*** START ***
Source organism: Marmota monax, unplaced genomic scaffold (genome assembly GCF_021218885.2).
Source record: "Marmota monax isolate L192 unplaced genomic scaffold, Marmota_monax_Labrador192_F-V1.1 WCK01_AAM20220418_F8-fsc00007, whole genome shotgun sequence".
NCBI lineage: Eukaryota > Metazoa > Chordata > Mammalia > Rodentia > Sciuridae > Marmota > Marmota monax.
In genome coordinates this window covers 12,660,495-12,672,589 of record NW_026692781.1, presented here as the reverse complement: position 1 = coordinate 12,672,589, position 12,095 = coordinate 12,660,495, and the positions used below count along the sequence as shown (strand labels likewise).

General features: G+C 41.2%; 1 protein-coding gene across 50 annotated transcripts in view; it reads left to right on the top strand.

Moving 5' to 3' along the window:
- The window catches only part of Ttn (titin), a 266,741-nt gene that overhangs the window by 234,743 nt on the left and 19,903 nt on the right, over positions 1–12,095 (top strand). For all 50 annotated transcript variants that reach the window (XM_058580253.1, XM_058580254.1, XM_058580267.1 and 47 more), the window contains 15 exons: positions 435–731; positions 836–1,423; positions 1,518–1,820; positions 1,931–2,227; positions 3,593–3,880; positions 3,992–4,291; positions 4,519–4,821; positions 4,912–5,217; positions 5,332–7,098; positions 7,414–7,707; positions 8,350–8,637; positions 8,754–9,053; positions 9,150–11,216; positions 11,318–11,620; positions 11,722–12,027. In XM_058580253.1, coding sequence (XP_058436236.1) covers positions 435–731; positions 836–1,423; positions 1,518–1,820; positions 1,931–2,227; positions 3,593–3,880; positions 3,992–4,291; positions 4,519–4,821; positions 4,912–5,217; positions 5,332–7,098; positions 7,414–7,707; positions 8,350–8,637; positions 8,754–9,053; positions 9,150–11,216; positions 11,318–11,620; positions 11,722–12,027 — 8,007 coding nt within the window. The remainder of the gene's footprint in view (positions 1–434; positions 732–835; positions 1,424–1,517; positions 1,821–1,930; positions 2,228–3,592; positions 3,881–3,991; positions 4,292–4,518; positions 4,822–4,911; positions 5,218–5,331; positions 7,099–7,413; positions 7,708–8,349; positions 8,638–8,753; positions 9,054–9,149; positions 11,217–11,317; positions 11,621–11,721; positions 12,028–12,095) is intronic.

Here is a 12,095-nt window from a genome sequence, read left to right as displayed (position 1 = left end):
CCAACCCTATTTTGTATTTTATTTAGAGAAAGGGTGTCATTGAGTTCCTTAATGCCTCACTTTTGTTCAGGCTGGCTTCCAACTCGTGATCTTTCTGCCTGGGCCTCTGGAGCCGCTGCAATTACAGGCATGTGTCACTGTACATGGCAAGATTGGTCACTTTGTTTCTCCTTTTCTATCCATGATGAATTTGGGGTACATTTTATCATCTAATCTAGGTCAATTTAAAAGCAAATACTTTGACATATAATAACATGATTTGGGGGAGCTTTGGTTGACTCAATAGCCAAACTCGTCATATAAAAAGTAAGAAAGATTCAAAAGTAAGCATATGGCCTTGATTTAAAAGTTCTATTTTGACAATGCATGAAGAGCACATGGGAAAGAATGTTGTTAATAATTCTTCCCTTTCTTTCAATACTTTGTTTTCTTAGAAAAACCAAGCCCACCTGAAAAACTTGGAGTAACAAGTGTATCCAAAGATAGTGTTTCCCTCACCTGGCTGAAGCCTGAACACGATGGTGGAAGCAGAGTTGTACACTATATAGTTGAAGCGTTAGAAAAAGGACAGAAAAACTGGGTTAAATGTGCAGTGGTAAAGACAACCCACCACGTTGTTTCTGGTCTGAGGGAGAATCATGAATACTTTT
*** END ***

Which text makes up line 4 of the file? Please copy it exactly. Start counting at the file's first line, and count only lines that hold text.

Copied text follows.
In genome coordinates this window covers 12,660,495-12,672,589 of record NW_026692781.1, presented here as the reverse complement: position 1 = coordinate 12,672,589, position 12,095 = coordinate 12,660,495, and the positions used below count along the sequence as shown (strand labels likewise).